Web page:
The Prime Minister of India attributed global warming for the floods in northern parts of India. While south is in deficit in rainfall. On this I sent the following:
Open Letter to the Prime Minister of India:
The Current Floods in northern India are part of Natural Climate only”
Dr. S. Jeevananda Reddy
Hyderabad, 31st July 2017
Respected Prime Minister,
Sir, this is with reference to your statement – mann ki baat, 30th July 2017 — attributing present floods in northern parts of India are due to global warming.
This is not correct. They are part of natural climate of the respective regions. Unfortunately, Sir, you have been given wrong advice by mediocre groups of advisors – this is true with majority of the advices under mann ki baat.
This will severely affect the country in terms of agriculture and floods and flood management, reservoirs water managements, etc. In fact I submitted a detailed letter on this to you, Sir, dated 14th January 2016 titled “Is Global Warming a Reality?” for your kind perusal and appropriate actions in this regard. To meet the political greed, (1) we are destroying coastal zones and this in turn affecting millions of people and millions of acres of fertile lands with the tidal fury; and (2) polluting coastlines by dumping both solid and liquid wastes.
The present day hype on the Global Warming and Paris Agreement on Climate change are political in nature to share one billion US dollars Green Fund per year for five years only. So far the so-called Global warming component of global temperature anomaly is around 0.15 oC only, which is insignificant to influence Indian rainfall or for that matter the general circulation patterns that influence the India weather. Let me explain this with Gujarat met sub-divisions rainfall data [1871 to 1990].
Gujarat Met Sub-division [21]:
The mean annual rainfall is 907 mm with a coefficient of variation [CV] – presents the nature of year to year variation — of 31%. The same during the Southwest Monsoon (SWM) [June to September] period is 863 mm and 31%. During the 120 year period the highest rainfall recorded was 1578 mm in 1878 and the lowest was 211 mm in 1899 – annual rainfall during 1899 was only 222 mm –. This met sub-division received > 1000 mm of rainfall in 42 years and 600 mm in 12 years and 500 mm in 8 years and < 100 mm in 18 years.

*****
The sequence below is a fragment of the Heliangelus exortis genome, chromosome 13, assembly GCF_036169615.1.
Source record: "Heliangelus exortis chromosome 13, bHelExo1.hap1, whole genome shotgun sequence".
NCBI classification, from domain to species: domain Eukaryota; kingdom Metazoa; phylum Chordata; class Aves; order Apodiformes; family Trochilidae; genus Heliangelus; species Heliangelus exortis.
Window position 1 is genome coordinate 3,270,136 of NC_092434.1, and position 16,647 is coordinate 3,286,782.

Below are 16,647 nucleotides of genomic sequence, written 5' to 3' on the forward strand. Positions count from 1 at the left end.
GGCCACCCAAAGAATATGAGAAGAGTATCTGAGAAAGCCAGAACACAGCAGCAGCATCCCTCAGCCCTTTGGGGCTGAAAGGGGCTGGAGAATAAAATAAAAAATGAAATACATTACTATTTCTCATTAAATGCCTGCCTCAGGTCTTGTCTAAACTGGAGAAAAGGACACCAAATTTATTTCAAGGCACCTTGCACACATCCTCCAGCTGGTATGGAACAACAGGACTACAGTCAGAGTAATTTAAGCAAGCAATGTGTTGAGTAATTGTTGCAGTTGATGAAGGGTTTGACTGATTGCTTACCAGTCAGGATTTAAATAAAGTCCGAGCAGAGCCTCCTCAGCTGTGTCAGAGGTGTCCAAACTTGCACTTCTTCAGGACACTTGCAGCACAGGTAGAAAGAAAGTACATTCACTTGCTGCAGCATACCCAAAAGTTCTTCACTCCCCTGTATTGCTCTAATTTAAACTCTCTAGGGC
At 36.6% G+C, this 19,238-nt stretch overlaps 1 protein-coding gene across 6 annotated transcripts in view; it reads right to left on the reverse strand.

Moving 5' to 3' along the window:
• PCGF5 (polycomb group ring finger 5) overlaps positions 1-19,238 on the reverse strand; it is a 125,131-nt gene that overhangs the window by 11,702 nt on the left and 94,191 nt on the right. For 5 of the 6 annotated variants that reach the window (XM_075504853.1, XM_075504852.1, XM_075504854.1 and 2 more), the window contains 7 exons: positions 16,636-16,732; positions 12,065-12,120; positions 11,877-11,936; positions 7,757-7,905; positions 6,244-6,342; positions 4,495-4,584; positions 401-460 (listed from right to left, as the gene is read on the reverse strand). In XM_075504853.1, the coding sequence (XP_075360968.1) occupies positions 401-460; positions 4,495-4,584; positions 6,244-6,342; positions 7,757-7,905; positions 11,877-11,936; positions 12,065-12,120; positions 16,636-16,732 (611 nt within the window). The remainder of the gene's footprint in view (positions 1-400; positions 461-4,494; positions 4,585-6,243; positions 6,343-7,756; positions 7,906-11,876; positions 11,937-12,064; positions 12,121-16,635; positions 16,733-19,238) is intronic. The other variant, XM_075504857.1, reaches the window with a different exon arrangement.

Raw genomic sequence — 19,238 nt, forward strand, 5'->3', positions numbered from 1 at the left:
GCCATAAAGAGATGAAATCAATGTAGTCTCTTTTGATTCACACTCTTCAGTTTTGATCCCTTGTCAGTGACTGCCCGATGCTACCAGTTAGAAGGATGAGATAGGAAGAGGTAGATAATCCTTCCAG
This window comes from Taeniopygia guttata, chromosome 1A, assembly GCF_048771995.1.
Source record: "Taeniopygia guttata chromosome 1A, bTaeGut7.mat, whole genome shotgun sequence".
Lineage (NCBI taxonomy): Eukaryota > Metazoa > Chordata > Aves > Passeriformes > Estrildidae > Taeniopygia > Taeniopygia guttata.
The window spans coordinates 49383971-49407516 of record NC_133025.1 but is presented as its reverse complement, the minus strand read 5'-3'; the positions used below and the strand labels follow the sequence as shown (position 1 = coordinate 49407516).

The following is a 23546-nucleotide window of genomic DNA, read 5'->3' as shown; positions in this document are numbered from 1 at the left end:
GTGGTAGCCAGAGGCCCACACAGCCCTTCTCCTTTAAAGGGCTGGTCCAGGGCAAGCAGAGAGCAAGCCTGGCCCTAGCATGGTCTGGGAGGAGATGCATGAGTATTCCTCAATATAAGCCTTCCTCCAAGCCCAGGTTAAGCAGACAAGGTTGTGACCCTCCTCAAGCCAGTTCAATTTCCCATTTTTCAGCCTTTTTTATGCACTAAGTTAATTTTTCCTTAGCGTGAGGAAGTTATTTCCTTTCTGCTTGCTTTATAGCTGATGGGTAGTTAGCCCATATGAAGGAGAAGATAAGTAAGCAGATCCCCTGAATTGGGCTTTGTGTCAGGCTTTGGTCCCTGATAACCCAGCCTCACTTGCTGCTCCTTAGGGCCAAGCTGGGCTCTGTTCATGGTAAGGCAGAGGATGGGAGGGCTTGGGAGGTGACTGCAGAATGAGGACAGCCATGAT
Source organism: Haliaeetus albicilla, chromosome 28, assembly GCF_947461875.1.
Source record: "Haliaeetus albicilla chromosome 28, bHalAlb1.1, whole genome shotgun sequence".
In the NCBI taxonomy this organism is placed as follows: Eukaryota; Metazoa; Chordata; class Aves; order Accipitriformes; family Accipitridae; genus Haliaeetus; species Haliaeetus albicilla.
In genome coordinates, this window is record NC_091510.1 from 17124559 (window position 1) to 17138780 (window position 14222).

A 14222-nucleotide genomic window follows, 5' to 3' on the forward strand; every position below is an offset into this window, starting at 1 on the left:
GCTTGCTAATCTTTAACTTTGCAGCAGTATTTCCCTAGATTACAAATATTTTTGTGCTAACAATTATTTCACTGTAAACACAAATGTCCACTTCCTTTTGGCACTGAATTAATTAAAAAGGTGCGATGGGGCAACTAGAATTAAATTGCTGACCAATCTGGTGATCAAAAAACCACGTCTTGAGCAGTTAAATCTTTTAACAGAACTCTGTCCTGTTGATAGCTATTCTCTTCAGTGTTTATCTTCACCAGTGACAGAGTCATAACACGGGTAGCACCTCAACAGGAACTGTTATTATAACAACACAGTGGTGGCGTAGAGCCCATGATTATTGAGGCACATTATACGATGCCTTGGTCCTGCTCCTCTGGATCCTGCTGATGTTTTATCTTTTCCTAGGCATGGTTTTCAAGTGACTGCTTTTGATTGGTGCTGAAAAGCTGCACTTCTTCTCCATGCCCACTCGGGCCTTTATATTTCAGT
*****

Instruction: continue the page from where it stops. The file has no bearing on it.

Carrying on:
You can see the contrasting rainfall [from June to October] in 1917 and 1899:
1917 – J-155, J-298, A-357, S-353, O-224 mm
1899 – J-171, J-013, A-010, S-017, O-001 mm
Saurashtra & Kutch [S&K] Met Sub-division [22]:
Gujarat Met Sub-division receives better rainfall pattern while Saurashtra & Kutch Met Sub-division receives highly variable rainfall pattern.
The annual mean rainfall of S&K is 467 mm with CV of 43%. The same during the SWM is 432 mm and 45%. This clearly shows major part of rainfall occurs in SWM only. The highest rainfall in 1878 was 1080 mm and in 1959 it was 1072 mm. The lowest rainfall in 1889 was 82 mm and in 1987 it was 63 mm.
The mean and CV for July are 189 mm and 68%. The highest rainfall in 1894 was 603 mm and in 1959 it was 672 mm. The lowest rainfall in 1889 was 3 mm and in 1949 it was 13 mm.